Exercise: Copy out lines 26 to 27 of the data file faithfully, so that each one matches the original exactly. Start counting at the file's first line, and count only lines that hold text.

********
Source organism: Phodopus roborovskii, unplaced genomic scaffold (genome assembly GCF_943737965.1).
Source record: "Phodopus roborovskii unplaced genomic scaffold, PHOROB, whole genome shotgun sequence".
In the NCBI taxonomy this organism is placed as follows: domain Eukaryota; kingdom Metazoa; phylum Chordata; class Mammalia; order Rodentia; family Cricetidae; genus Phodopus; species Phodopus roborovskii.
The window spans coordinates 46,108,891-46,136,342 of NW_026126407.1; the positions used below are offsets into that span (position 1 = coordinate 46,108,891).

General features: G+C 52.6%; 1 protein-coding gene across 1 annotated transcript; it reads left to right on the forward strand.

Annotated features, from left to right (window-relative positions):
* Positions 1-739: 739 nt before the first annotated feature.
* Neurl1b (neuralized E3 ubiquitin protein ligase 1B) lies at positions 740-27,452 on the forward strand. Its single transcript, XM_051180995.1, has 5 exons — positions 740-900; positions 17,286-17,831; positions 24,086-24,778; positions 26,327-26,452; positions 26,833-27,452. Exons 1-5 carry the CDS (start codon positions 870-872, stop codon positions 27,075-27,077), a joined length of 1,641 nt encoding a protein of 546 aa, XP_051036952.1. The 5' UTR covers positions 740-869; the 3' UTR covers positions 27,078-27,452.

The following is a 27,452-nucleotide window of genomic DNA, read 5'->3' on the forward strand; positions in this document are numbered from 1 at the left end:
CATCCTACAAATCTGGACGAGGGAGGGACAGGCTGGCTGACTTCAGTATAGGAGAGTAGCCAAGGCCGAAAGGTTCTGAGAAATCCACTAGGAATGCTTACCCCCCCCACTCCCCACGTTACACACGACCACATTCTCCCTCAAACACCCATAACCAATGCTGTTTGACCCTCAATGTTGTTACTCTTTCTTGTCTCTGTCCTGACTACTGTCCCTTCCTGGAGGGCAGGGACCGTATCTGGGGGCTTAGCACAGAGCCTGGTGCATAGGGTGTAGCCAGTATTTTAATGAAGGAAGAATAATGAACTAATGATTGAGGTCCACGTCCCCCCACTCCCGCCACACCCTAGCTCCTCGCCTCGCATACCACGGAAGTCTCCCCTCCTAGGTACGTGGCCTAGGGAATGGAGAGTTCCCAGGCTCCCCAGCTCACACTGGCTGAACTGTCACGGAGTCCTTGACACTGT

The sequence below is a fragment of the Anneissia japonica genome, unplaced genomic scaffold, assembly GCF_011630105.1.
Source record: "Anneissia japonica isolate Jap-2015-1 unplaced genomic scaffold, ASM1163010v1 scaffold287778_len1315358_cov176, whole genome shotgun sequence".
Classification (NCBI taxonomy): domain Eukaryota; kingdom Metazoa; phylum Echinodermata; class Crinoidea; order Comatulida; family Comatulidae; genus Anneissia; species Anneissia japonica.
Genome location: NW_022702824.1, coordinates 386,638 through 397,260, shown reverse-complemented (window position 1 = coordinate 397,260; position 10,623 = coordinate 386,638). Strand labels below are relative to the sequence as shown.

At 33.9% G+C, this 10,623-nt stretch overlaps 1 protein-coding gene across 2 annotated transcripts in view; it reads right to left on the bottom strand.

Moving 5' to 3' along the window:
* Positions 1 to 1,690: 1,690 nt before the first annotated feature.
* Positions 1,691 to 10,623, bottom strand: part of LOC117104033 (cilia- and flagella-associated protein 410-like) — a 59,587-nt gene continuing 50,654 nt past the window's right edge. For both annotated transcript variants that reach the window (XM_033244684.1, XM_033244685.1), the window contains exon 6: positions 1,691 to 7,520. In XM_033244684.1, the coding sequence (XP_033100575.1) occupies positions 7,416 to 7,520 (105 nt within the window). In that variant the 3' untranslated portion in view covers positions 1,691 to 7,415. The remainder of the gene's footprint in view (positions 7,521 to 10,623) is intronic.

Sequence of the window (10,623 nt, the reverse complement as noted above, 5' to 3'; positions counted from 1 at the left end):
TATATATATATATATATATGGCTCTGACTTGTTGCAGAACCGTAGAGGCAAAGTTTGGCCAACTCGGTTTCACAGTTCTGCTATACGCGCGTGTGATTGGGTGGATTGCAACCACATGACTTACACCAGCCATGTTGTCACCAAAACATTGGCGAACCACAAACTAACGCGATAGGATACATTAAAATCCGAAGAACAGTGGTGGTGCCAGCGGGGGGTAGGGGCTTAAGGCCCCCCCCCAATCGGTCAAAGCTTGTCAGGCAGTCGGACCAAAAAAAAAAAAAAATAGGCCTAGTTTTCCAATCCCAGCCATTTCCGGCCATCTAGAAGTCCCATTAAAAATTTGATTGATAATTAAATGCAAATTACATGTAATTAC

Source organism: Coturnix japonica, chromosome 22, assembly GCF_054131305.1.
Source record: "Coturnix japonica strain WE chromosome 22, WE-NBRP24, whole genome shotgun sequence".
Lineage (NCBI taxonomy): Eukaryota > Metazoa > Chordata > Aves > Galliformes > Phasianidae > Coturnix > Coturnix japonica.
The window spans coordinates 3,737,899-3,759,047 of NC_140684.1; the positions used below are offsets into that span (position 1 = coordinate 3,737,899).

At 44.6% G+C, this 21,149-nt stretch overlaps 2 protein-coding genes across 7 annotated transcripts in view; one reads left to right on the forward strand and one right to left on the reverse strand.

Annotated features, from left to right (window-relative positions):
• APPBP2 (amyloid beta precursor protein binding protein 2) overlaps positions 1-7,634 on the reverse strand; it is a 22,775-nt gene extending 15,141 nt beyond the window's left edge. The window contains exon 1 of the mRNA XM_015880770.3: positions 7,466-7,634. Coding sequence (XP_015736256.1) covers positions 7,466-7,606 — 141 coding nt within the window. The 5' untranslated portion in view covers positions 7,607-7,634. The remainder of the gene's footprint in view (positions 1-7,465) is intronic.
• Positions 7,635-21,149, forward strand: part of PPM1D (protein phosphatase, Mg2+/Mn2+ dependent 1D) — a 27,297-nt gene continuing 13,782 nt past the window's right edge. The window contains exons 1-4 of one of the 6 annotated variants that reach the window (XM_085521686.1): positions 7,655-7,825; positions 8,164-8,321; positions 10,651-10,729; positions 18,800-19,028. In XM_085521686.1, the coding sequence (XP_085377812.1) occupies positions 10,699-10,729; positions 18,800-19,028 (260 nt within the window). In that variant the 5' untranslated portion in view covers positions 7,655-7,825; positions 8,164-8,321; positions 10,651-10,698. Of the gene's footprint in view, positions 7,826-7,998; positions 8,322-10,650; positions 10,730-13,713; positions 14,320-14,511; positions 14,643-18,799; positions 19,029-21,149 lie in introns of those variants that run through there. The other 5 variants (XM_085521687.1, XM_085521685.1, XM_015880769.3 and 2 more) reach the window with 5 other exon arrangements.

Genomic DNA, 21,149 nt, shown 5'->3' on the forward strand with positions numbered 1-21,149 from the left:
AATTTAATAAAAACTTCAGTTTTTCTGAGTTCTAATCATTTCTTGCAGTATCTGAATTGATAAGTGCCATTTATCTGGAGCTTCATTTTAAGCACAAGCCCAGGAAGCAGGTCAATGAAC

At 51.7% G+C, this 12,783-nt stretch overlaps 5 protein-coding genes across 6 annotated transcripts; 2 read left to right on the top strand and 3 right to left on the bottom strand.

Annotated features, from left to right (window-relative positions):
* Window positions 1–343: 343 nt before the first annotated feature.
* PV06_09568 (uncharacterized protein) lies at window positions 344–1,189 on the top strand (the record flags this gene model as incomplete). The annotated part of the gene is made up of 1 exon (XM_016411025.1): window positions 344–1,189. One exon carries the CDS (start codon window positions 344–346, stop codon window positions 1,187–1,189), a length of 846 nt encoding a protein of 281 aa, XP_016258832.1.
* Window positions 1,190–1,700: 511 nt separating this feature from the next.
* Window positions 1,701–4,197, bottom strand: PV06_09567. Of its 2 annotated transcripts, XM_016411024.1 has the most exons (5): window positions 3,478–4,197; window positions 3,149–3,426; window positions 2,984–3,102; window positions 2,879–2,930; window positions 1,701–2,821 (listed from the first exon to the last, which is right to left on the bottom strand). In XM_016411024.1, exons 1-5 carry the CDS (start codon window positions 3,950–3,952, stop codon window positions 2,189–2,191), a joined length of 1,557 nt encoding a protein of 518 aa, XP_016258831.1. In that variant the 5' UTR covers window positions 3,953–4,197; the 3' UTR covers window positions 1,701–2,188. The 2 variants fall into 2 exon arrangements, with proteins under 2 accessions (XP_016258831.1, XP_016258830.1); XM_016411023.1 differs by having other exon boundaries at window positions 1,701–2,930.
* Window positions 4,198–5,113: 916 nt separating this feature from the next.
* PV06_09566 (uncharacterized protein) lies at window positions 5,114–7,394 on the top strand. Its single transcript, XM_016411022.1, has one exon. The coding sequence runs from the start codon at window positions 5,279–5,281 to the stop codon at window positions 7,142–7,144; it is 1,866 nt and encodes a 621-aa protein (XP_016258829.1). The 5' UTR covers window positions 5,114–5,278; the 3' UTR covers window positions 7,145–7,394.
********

Annotated features, from left to right (window-relative positions):
• APPBP2 (amyloid beta precursor protein binding protein 2) overlaps positions 1-7,634 on the reverse strand; it is a 22,775-nt gene extending 15,141 nt beyond the window's left edge. The window contains exon 1 of the mRNA XM_015880770.3: positions 7,466-7,634. Coding sequence (XP_015736256.1) covers positions 7,466-7,606 — 141 coding nt within the window. The 5' untranslated portion in view covers positions 7,607-7,634. The remainder of the gene's footprint in view (positions 1-7,465) is intronic.